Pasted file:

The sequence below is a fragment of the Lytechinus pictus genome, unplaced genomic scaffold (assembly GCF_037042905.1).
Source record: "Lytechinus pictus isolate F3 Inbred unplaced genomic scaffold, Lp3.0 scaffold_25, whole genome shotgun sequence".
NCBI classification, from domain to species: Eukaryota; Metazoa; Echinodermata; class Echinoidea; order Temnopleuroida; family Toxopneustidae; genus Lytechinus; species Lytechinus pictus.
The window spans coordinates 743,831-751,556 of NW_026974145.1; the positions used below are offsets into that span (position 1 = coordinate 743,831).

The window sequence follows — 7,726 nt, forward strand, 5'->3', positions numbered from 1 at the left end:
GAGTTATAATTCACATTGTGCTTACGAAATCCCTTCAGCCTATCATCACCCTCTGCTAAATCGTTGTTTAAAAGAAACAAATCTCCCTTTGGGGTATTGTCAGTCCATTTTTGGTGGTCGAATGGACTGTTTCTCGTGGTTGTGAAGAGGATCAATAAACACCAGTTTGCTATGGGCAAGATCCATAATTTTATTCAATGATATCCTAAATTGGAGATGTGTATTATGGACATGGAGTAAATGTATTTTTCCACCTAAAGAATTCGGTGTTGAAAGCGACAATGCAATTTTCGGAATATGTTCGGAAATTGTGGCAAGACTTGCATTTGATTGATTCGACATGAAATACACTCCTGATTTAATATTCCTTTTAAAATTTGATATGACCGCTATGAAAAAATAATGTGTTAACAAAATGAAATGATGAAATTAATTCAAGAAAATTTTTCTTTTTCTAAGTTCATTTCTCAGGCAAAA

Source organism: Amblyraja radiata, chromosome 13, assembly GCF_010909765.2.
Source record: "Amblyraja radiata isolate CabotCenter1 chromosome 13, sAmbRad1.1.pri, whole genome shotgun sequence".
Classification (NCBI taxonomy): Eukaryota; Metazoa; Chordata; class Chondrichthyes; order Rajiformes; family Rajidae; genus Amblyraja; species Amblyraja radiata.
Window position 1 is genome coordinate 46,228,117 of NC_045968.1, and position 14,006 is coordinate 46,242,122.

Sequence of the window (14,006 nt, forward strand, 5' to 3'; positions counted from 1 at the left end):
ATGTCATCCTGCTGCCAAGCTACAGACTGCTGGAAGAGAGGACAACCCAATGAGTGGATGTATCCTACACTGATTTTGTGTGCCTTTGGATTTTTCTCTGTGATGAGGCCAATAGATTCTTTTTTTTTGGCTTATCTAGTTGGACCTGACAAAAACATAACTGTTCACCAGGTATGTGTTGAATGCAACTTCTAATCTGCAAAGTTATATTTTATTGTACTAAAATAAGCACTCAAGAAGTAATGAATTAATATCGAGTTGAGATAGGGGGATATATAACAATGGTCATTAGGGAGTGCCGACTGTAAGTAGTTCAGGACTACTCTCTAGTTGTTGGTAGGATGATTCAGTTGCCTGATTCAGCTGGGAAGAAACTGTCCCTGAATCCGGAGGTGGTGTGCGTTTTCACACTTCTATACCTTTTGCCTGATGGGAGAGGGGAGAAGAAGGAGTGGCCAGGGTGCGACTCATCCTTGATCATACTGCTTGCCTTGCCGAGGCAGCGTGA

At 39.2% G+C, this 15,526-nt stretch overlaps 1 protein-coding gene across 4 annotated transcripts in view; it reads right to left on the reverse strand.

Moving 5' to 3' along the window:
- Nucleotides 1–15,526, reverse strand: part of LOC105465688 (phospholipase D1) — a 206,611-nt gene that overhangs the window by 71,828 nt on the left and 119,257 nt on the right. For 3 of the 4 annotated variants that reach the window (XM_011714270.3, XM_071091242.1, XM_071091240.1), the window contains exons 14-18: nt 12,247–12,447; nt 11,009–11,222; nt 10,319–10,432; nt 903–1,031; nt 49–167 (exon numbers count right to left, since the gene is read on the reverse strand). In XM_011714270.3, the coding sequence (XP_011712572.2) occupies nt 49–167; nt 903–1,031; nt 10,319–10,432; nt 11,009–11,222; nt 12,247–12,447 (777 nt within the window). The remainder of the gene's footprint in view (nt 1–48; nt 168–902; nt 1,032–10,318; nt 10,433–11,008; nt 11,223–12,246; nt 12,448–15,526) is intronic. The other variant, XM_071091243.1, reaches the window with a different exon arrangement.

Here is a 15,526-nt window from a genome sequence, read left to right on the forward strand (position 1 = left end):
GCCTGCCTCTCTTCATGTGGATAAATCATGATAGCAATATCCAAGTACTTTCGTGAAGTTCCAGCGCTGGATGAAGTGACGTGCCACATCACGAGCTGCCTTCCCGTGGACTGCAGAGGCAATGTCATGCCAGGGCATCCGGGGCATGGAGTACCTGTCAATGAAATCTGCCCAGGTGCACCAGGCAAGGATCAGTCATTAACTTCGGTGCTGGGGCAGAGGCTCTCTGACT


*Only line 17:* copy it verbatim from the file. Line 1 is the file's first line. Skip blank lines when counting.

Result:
GCCTGCCTCTCTTCATGTGGATAAATCATGATAGCAATATCCAAGTACTTTCGTGAAGTTCCAGCGCTGGATGAAGTGACGTGCCACATCACGAGCTGCCTTCCCGTGGACTGCAGAGGCAATGTCATGCCAGGGCATCCGGGGCATGGAGTACCTGTCAATGAAATCTGCCCAGGTGCACCAGGCAAGGATCAGTCATTAACTTCGGTGCTGGGGCAGAGGCTCTCTGACT